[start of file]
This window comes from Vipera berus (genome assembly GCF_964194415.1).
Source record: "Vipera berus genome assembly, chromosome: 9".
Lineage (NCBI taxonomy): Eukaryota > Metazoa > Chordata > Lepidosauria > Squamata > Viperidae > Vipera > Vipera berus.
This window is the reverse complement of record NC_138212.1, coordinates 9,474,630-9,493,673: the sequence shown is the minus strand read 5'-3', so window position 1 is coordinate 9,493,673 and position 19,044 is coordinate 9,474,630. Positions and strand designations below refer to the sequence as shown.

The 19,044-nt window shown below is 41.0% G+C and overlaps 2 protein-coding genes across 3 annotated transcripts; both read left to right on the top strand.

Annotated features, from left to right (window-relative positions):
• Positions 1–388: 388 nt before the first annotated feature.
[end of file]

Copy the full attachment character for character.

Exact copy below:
This window comes from Vipera berus (genome assembly GCF_964194415.1).
Source record: "Vipera berus genome assembly, chromosome: 9".
Lineage (NCBI taxonomy): Eukaryota > Metazoa > Chordata > Lepidosauria > Squamata > Viperidae > Vipera > Vipera berus.
This window is the reverse complement of record NC_138212.1, coordinates 9,474,630-9,493,673: the sequence shown is the minus strand read 5'-3', so window position 1 is coordinate 9,493,673 and position 19,044 is coordinate 9,474,630. Positions and strand designations below refer to the sequence as shown.

The 19,044-nt window shown below is 41.0% G+C and overlaps 2 protein-coding genes across 3 annotated transcripts; both read left to right on the top strand.

Annotated features, from left to right (window-relative positions):
• Positions 1–388: 388 nt before the first annotated feature.